“I relate the feeling to football, it's the same buzz and the same feeling afterwards if I've messed something up. As well as the buzz, I really enjoy staying involved with football. I like to be a bit controversial and say things my way, but yeah I really enjoy it.”
The state of Norwegian football
Until I saw Morley on TV2 Sport I had no idea a former Cobblers legend was living here in Norway. I mentioned it when I blogged about the Norwegian obsession with English football, one of the most popular articles on this blog. I asked him for his thoughts on this, in particular on the standard of football in Norway and what could be done to get more attention on the domestic game.
“There is so much interest in the English game, but they are the big clubs and this is a small country in terms of population. But don't underestimate the Norwegian league. It's a good competitive league. The Premier League is like a circus now, it's been fantastic what's happened but you can't really compare the leagues.”
“The Norwegian league is more popular than people realise, here in Brann the attendances can get up to 18,000 people when things are going well, which considering the population and the weather, is pretty good.”
“It needs to be blinged up a bit and I think it will be. There are a lot of smaller teams in the Premier League so perhaps a smaller league playing each other four times as they do in Scotland is one idea.
Memories of the Northampton Town championship season
Returning back to the days under the Hotel End, I couldn't resist asking for his memories of the 1986/87 championship winning season.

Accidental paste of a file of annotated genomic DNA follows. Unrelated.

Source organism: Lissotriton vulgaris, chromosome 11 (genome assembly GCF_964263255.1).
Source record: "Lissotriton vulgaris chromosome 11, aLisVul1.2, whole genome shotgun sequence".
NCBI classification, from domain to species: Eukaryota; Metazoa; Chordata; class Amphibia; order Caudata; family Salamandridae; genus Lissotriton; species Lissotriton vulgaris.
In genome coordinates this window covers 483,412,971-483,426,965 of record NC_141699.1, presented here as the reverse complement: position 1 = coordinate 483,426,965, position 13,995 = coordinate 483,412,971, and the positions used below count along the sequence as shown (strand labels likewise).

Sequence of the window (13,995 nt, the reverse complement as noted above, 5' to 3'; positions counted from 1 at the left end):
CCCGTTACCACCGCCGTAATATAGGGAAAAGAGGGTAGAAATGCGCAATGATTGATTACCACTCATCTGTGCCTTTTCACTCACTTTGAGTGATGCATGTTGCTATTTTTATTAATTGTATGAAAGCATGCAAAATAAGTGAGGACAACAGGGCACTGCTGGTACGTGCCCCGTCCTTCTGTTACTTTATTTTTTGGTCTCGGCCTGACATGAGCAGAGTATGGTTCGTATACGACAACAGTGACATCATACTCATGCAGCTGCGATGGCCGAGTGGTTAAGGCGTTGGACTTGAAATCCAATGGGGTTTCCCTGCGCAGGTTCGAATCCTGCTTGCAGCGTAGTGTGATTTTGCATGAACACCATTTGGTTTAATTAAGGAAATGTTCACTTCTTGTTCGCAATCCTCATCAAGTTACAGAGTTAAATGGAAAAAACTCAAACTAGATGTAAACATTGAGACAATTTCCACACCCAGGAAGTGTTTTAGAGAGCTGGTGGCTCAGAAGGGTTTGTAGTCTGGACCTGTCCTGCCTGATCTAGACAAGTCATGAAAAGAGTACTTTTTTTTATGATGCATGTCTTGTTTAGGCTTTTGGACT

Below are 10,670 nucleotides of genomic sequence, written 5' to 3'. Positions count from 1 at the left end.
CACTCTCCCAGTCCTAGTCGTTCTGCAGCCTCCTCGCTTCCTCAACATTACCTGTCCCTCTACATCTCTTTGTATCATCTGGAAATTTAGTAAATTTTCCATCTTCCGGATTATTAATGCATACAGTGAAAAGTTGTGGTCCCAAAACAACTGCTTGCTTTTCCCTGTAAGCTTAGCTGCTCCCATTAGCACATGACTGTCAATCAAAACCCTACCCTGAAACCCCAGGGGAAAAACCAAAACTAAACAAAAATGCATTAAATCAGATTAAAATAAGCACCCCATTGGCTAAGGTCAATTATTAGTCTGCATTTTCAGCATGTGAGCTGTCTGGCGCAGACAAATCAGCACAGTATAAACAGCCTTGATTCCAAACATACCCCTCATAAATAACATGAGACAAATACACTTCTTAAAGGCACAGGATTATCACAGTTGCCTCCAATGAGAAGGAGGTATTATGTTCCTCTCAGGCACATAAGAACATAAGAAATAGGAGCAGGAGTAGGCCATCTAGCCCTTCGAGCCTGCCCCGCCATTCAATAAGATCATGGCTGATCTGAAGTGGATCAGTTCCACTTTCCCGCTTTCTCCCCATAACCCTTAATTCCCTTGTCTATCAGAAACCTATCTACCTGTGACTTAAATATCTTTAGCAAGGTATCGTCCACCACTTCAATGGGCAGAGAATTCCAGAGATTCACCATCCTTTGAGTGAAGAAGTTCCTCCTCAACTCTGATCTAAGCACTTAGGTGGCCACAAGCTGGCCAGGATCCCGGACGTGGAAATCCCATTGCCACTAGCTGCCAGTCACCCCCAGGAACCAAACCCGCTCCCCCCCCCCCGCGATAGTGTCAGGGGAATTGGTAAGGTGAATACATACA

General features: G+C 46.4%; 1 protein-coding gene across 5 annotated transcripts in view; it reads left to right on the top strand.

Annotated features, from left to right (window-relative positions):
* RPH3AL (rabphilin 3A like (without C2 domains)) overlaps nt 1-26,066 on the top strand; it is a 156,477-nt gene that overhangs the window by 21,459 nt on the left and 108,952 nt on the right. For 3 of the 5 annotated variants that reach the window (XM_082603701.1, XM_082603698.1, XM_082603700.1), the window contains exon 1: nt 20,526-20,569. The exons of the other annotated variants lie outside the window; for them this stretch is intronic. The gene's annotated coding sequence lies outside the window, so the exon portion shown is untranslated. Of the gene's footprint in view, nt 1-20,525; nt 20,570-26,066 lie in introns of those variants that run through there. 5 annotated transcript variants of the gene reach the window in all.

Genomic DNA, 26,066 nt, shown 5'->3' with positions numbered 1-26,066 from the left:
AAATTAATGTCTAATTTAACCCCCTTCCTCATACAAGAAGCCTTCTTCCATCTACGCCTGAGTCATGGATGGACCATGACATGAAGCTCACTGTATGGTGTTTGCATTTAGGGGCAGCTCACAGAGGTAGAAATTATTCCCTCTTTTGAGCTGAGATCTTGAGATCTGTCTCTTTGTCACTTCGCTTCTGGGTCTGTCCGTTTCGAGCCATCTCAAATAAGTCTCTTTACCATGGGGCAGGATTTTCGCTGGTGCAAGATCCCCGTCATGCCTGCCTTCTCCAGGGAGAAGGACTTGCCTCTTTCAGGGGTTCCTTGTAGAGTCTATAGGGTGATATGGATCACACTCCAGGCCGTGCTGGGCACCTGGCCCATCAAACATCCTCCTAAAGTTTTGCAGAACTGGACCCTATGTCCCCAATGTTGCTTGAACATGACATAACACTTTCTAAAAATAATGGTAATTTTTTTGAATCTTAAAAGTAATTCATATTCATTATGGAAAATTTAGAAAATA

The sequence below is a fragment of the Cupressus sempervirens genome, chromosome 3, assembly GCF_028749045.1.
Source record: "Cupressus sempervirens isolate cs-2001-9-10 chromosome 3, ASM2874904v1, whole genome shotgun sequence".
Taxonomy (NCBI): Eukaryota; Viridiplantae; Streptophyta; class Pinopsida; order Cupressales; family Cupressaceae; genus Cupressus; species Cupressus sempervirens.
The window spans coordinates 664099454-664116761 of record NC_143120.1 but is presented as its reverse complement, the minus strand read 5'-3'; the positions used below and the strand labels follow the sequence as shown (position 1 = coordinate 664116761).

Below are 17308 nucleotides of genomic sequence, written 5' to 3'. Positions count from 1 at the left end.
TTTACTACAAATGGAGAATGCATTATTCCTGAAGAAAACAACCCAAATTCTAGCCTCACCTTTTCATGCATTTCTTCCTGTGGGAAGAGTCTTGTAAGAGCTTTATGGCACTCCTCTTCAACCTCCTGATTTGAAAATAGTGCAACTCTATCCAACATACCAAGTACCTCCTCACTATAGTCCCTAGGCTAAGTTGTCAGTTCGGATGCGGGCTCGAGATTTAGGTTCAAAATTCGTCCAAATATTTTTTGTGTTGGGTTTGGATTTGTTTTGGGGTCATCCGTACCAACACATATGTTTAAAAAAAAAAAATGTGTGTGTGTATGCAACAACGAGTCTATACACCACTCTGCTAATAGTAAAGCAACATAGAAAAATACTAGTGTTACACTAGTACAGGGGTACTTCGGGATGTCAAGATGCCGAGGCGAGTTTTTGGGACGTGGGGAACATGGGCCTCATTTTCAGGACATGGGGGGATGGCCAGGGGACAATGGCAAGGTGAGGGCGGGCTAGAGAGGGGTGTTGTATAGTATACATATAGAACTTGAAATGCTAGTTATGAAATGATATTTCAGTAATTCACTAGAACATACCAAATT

“It was brilliant. To captain that championship side at 23 is one of my fondest memories in football.”
“I owe so much to Graham Carr. I was 23 years old, I'd been playing at Nuneaton for four years and no-one wanted me. He took me to Northampton and if it wasn't for him I wouldn't have had the career I did. Making me captain at 23 was something special. I was a centre-forward with long hair, not your normal captain.”
“He trusted me and the second season there I will always remember because we were so good, we just blew everyone away. The lads were all so down to earth, most of them coming from the non-league. Nobody got a chip on their shoulder, we trained hard, we worked hard and played for each other. It was an amazing season.”
“Of course, I won't deny we had fun. We used to have a drink after some away games, having a party all the way home. Eddie McGoldrick got on the microphone doing his bingo or whatever, people shouting jokes and dancing at the back. By the time we got back to the County Ground we were merry, but it worked. Richard Hill and Clive Walker used to get up to all sorts at home games too. They were comical times really, but it worked!”
Finally, this being a blog about life in Norway, I had to ask for Morley's thoughts on his adopted home.
“It's been so long since I've been back in England, but I do miss it and especially miss the people.”
“But over here is a very safe place. Norwegians are lucky in that they don't see a lot of poverty, it's clean and there's not much trouble. A lot of the trouble in British cities now you just don't see over here.”
I couldn't agree more. It was a pleasure meeting Trevor Morley, a Cobblers legend yes, but also a thoroughly nice guy who's doing something really positive for Norwegian society.